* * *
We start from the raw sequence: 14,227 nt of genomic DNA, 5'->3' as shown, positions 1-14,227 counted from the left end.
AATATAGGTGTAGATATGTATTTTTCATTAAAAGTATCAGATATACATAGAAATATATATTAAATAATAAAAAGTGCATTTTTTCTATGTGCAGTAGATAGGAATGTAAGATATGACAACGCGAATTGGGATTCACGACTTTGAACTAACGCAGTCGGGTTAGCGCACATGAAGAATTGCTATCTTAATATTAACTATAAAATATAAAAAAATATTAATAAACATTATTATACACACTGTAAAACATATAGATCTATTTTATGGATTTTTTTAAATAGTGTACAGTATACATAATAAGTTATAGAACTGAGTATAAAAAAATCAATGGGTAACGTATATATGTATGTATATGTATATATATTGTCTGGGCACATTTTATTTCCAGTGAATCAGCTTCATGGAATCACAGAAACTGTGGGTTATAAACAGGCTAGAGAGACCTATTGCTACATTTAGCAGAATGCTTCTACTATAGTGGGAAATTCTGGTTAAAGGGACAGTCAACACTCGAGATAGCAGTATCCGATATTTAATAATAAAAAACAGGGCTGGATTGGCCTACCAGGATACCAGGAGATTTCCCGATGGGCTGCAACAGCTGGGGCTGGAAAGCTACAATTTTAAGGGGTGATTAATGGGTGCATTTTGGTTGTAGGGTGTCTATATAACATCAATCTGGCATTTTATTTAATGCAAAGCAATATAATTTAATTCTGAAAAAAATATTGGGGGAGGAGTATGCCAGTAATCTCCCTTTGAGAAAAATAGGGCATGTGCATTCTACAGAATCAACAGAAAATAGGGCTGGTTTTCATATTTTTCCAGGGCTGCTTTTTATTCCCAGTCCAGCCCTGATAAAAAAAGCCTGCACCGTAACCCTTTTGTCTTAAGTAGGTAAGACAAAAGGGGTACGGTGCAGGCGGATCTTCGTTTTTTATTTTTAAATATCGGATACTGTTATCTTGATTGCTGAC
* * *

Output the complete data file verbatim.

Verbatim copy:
We start from the raw sequence: 14,227 nt of genomic DNA, 5'->3' as shown, positions 1-14,227 counted from the left end.
AATATAGGTGTAGATATGTATTTTTCATTAAAAGTATCAGATATACATAGAAATATATATTAAATAATAAAAAGTGCATTTTTTCTATGTGCAGTAGATAGGAATGTAAGATATGACAACGCGAATTGGGATTCACGACTTTGAACTAACGCAGTCGGGTTAGCGCACATGAAGAATTGCTATCTTAATATTAACTATAAAATATAAAAAAATATTAATAAACATTATTATACACACTGTAAAACATATAGATCTATTTTATGGATTTTTTTAAATAGTGTACAGTATACATAATAAGTTATAGAACTGAGTATAAAAAAATCAATGGGTAACGTATATATGTATGTATATGTATATATATTGTCTGGGCACATTTTATTTCCAGTGAATCAGCTTCATGGAATCACAGAAACTGTGGGTTATAAACAGGCTAGAGAGACCTATTGCTACATTTAGCAGAATGCTTCTACTATAGTGGGAAATTCTGGTTAAAGGGACAGTCAACACTCGAGATAGCAGTATCCGATATTTAATAATAAAAAACAGGGCTGGATTGGCCTACCAGGATACCAGGAGATTTCCCGATGGGCTGCAACAGCTGGGGCTGGAAAGCTACAATTTTAAGGGGTGATTAATGGGTGCATTTTGGTTGTAGGGTGTCTATATAACATCAATCTGGCATTTTATTTAATGCAAAGCAATATAATTTAATTCTGAAAAAAATATTGGGGGAGGAGTATGCCAGTAATCTCCCTTTGAGAAAAATAGGGCATGTGCATTCTACAGAATCAACAGAAAATAGGGCTGGTTTTCATATTTTTCCAGGGCTGCTTTTTATTCCCAGTCCAGCCCTGATAAAAAAAGCCTGCACCGTAACCCTTTTGTCTTAAGTAGGTAAGACAAAAGGGGTACGGTGCAGGCGGATCTTCGTTTTTTATTTTTAAATATCGGATACTGTTATCTTGATTGCTGAC